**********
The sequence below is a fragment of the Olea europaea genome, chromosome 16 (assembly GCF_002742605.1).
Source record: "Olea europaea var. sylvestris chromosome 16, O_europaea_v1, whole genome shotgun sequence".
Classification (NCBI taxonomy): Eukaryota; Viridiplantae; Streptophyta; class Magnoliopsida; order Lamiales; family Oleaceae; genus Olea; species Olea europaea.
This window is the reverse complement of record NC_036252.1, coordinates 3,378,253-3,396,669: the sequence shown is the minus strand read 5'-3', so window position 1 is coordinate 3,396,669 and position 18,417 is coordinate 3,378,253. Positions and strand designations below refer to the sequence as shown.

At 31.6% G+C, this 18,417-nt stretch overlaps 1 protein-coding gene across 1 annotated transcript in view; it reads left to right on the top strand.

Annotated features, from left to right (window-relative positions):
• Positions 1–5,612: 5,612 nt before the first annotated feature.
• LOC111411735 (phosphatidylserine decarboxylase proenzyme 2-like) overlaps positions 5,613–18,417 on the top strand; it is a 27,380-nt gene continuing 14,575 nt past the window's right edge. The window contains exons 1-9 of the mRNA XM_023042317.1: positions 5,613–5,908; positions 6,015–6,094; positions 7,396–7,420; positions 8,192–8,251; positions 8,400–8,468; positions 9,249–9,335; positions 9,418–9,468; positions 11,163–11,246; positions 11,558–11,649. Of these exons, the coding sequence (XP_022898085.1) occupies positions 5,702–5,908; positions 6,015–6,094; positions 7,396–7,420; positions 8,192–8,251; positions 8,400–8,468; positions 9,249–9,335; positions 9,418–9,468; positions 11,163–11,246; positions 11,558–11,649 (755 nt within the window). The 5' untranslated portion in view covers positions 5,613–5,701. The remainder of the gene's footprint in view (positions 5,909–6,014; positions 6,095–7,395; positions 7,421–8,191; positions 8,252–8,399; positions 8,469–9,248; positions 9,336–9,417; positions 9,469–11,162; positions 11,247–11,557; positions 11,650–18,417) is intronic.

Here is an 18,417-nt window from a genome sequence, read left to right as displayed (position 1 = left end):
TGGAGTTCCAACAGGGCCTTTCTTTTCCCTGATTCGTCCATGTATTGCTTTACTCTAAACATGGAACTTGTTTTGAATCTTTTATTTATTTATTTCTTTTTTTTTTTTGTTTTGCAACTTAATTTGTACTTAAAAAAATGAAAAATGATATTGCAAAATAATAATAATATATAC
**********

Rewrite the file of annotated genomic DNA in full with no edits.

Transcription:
The sequence below is a fragment of the Olea europaea genome, chromosome 16 (assembly GCF_002742605.1).
Source record: "Olea europaea var. sylvestris chromosome 16, O_europaea_v1, whole genome shotgun sequence".
Classification (NCBI taxonomy): Eukaryota; Viridiplantae; Streptophyta; class Magnoliopsida; order Lamiales; family Oleaceae; genus Olea; species Olea europaea.
This window is the reverse complement of record NC_036252.1, coordinates 3,378,253-3,396,669: the sequence shown is the minus strand read 5'-3', so window position 1 is coordinate 3,396,669 and position 18,417 is coordinate 3,378,253. Positions and strand designations below refer to the sequence as shown.

At 31.6% G+C, this 18,417-nt stretch overlaps 1 protein-coding gene across 1 annotated transcript in view; it reads left to right on the top strand.

Annotated features, from left to right (window-relative positions):
• Positions 1–5,612: 5,612 nt before the first annotated feature.
• LOC111411735 (phosphatidylserine decarboxylase proenzyme 2-like) overlaps positions 5,613–18,417 on the top strand; it is a 27,380-nt gene continuing 14,575 nt past the window's right edge. The window contains exons 1-9 of the mRNA XM_023042317.1: positions 5,613–5,908; positions 6,015–6,094; positions 7,396–7,420; positions 8,192–8,251; positions 8,400–8,468; positions 9,249–9,335; positions 9,418–9,468; positions 11,163–11,246; positions 11,558–11,649. Of these exons, the coding sequence (XP_022898085.1) occupies positions 5,702–5,908; positions 6,015–6,094; positions 7,396–7,420; positions 8,192–8,251; positions 8,400–8,468; positions 9,249–9,335; positions 9,418–9,468; positions 11,163–11,246; positions 11,558–11,649 (755 nt within the window). The 5' untranslated portion in view covers positions 5,613–5,701. The remainder of the gene's footprint in view (positions 5,909–6,014; positions 6,095–7,395; positions 7,421–8,191; positions 8,252–8,399; positions 8,469–9,248; positions 9,336–9,417; positions 9,469–11,162; positions 11,247–11,557; positions 11,650–18,417) is intronic.

Here is an 18,417-nt window from a genome sequence, read left to right as displayed (position 1 = left end):
TGGAGTTCCAACAGGGCCTTTCTTTTCCCTGATTCGTCCATGTATTGCTTTACTCTAAACATGGAACTTGTTTTGAATCTTTTATTTATTTATTTCTTTTTTTTTTTTGTTTTGCAACTTAATTTGTACTTAAAAAAATGAAAAATGATATTGCAAAATAATAATAATATATAC